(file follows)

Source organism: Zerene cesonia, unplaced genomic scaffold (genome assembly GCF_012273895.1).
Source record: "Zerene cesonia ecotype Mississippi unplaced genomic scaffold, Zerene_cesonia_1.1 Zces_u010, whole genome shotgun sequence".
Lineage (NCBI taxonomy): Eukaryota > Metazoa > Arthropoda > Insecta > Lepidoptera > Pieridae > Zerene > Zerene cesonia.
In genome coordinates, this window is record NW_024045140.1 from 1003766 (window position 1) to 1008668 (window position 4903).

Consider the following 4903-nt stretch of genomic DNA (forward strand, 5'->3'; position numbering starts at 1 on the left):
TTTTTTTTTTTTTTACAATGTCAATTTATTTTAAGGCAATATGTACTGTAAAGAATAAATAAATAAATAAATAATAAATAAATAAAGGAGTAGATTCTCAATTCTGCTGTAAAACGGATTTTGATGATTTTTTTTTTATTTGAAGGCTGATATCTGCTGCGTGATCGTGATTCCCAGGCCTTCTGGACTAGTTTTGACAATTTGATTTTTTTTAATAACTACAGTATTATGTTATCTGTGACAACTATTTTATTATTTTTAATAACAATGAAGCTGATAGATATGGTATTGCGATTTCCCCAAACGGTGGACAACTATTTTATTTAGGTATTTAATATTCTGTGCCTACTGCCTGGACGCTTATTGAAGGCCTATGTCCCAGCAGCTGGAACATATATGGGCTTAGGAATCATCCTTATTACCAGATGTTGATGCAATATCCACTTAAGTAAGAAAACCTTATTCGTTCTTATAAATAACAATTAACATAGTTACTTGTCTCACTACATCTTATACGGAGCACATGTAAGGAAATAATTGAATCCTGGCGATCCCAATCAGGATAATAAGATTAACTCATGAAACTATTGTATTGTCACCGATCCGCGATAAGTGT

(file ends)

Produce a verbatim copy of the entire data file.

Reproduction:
Source organism: Zerene cesonia, unplaced genomic scaffold (genome assembly GCF_012273895.1).
Source record: "Zerene cesonia ecotype Mississippi unplaced genomic scaffold, Zerene_cesonia_1.1 Zces_u010, whole genome shotgun sequence".
Lineage (NCBI taxonomy): Eukaryota > Metazoa > Arthropoda > Insecta > Lepidoptera > Pieridae > Zerene > Zerene cesonia.
In genome coordinates, this window is record NW_024045140.1 from 1003766 (window position 1) to 1008668 (window position 4903).

Consider the following 4903-nt stretch of genomic DNA (forward strand, 5'->3'; position numbering starts at 1 on the left):
TTTTTTTTTTTTTTACAATGTCAATTTATTTTAAGGCAATATGTACTGTAAAGAATAAATAAATAAATAAATAATAAATAAATAAAGGAGTAGATTCTCAATTCTGCTGTAAAACGGATTTTGATGATTTTTTTTTTATTTGAAGGCTGATATCTGCTGCGTGATCGTGATTCCCAGGCCTTCTGGACTAGTTTTGACAATTTGATTTTTTTTAATAACTACAGTATTATGTTATCTGTGACAACTATTTTATTATTTTTAATAACAATGAAGCTGATAGATATGGTATTGCGATTTCCCCAAACGGTGGACAACTATTTTATTTAGGTATTTAATATTCTGTGCCTACTGCCTGGACGCTTATTGAAGGCCTATGTCCCAGCAGCTGGAACATATATGGGCTTAGGAATCATCCTTATTACCAGATGTTGATGCAATATCCACTTAAGTAAGAAAACCTTATTCGTTCTTATAAATAACAATTAACATAGTTACTTGTCTCACTACATCTTATACGGAGCACATGTAAGGAAATAATTGAATCCTGGCGATCCCAATCAGGATAATAAGATTAACTCATGAAACTATTGTATTGTCACCGATCCGCGATAAGTGT